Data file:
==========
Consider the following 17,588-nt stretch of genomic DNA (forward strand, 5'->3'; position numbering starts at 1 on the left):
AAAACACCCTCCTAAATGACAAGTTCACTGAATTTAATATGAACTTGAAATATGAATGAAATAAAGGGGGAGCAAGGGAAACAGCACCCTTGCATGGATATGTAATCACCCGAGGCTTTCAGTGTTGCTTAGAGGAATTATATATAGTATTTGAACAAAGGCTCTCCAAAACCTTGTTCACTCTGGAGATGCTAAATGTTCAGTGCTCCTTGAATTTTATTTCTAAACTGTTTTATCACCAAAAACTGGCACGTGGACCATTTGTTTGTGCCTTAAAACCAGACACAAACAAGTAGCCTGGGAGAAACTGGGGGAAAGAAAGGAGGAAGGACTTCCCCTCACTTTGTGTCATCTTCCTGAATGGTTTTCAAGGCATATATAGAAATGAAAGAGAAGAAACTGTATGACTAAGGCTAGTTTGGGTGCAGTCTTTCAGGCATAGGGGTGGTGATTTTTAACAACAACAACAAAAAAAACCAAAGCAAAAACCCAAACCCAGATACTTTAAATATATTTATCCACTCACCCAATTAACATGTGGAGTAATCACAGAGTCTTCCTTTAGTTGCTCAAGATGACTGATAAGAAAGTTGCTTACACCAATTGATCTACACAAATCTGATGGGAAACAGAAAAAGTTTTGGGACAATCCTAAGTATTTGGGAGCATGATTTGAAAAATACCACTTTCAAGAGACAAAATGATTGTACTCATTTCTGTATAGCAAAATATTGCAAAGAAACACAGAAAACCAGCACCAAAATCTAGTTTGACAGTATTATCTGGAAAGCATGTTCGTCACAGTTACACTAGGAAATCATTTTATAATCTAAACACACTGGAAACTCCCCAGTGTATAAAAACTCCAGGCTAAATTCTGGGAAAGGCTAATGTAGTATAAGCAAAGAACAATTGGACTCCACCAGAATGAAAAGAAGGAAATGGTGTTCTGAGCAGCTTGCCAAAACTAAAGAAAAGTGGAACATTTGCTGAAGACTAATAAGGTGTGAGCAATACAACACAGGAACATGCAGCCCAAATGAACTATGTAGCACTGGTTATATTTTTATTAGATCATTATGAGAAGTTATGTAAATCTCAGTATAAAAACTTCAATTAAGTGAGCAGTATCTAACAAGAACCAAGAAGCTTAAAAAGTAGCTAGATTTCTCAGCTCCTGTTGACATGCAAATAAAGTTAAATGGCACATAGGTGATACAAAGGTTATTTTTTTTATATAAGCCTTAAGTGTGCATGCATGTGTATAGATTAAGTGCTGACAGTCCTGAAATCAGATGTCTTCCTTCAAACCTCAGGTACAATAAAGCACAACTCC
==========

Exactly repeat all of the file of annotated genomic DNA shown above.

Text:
Consider the following 17,588-nt stretch of genomic DNA (forward strand, 5'->3'; position numbering starts at 1 on the left):
AAAACACCCTCCTAAATGACAAGTTCACTGAATTTAATATGAACTTGAAATATGAATGAAATAAAGGGGGAGCAAGGGAAACAGCACCCTTGCATGGATATGTAATCACCCGAGGCTTTCAGTGTTGCTTAGAGGAATTATATATAGTATTTGAACAAAGGCTCTCCAAAACCTTGTTCACTCTGGAGATGCTAAATGTTCAGTGCTCCTTGAATTTTATTTCTAAACTGTTTTATCACCAAAAACTGGCACGTGGACCATTTGTTTGTGCCTTAAAACCAGACACAAACAAGTAGCCTGGGAGAAACTGGGGGAAAGAAAGGAGGAAGGACTTCCCCTCACTTTGTGTCATCTTCCTGAATGGTTTTCAAGGCATATATAGAAATGAAAGAGAAGAAACTGTATGACTAAGGCTAGTTTGGGTGCAGTCTTTCAGGCATAGGGGTGGTGATTTTTAACAACAACAACAAAAAAAACCAAAGCAAAAACCCAAACCCAGATACTTTAAATATATTTATCCACTCACCCAATTAACATGTGGAGTAATCACAGAGTCTTCCTTTAGTTGCTCAAGATGACTGATAAGAAAGTTGCTTACACCAATTGATCTACACAAATCTGATGGGAAACAGAAAAAGTTTTGGGACAATCCTAAGTATTTGGGAGCATGATTTGAAAAATACCACTTTCAAGAGACAAAATGATTGTACTCATTTCTGTATAGCAAAATATTGCAAAGAAACACAGAAAACCAGCACCAAAATCTAGTTTGACAGTATTATCTGGAAAGCATGTTCGTCACAGTTACACTAGGAAATCATTTTATAATCTAAACACACTGGAAACTCCCCAGTGTATAAAAACTCCAGGCTAAATTCTGGGAAAGGCTAATGTAGTATAAGCAAAGAACAATTGGACTCCACCAGAATGAAAAGAAGGAAATGGTGTTCTGAGCAGCTTGCCAAAACTAAAGAAAAGTGGAACATTTGCTGAAGACTAATAAGGTGTGAGCAATACAACACAGGAACATGCAGCCCAAATGAACTATGTAGCACTGGTTATATTTTTATTAGATCATTATGAGAAGTTATGTAAATCTCAGTATAAAAACTTCAATTAAGTGAGCAGTATCTAACAAGAACCAAGAAGCTTAAAAAGTAGCTAGATTTCTCAGCTCCTGTTGACATGCAAATAAAGTTAAATGGCACATAGGTGATACAAAGGTTATTTTTTTTATATAAGCCTTAAGTGTGCATGCATGTGTATAGATTAAGTGCTGACAGTCCTGAAATCAGATGTCTTCCTTCAAACCTCAGGTACAATAAAGCACAACTCC